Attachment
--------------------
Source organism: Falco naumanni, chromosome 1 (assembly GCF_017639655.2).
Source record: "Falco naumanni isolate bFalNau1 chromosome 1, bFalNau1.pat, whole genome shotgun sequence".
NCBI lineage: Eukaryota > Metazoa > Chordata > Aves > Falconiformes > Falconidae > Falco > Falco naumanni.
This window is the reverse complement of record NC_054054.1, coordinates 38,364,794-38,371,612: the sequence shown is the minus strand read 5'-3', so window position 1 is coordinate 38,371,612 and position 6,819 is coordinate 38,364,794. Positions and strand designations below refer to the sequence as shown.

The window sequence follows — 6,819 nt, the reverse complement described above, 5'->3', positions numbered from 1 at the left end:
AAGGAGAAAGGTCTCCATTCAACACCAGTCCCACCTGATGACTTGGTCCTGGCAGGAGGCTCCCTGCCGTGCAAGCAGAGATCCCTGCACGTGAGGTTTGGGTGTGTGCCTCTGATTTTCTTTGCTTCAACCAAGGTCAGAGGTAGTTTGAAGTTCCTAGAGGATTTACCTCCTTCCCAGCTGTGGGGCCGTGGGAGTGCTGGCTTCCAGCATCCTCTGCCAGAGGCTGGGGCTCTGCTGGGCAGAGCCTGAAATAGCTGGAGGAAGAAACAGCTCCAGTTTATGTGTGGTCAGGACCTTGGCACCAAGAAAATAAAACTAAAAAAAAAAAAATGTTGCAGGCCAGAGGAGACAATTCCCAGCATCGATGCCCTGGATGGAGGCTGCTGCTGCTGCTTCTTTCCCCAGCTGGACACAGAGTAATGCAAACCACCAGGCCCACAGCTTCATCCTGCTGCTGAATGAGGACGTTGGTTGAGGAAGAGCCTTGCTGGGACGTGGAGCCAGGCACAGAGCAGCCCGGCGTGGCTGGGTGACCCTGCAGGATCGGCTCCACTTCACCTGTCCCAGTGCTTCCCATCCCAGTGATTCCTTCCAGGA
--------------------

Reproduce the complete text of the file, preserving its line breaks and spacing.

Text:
Source organism: Falco naumanni, chromosome 1 (assembly GCF_017639655.2).
Source record: "Falco naumanni isolate bFalNau1 chromosome 1, bFalNau1.pat, whole genome shotgun sequence".
NCBI lineage: Eukaryota > Metazoa > Chordata > Aves > Falconiformes > Falconidae > Falco > Falco naumanni.
This window is the reverse complement of record NC_054054.1, coordinates 38,364,794-38,371,612: the sequence shown is the minus strand read 5'-3', so window position 1 is coordinate 38,371,612 and position 6,819 is coordinate 38,364,794. Positions and strand designations below refer to the sequence as shown.

The window sequence follows — 6,819 nt, the reverse complement described above, 5'->3', positions numbered from 1 at the left end:
AAGGAGAAAGGTCTCCATTCAACACCAGTCCCACCTGATGACTTGGTCCTGGCAGGAGGCTCCCTGCCGTGCAAGCAGAGATCCCTGCACGTGAGGTTTGGGTGTGTGCCTCTGATTTTCTTTGCTTCAACCAAGGTCAGAGGTAGTTTGAAGTTCCTAGAGGATTTACCTCCTTCCCAGCTGTGGGGCCGTGGGAGTGCTGGCTTCCAGCATCCTCTGCCAGAGGCTGGGGCTCTGCTGGGCAGAGCCTGAAATAGCTGGAGGAAGAAACAGCTCCAGTTTATGTGTGGTCAGGACCTTGGCACCAAGAAAATAAAACTAAAAAAAAAAAAATGTTGCAGGCCAGAGGAGACAATTCCCAGCATCGATGCCCTGGATGGAGGCTGCTGCTGCTGCTTCTTTCCCCAGCTGGACACAGAGTAATGCAAACCACCAGGCCCACAGCTTCATCCTGCTGCTGAATGAGGACGTTGGTTGAGGAAGAGCCTTGCTGGGACGTGGAGCCAGGCACAGAGCAGCCCGGCGTGGCTGGGTGACCCTGCAGGATCGGCTCCACTTCACCTGTCCCAGTGCTTCCCATCCCAGTGATTCCTTCCAGGA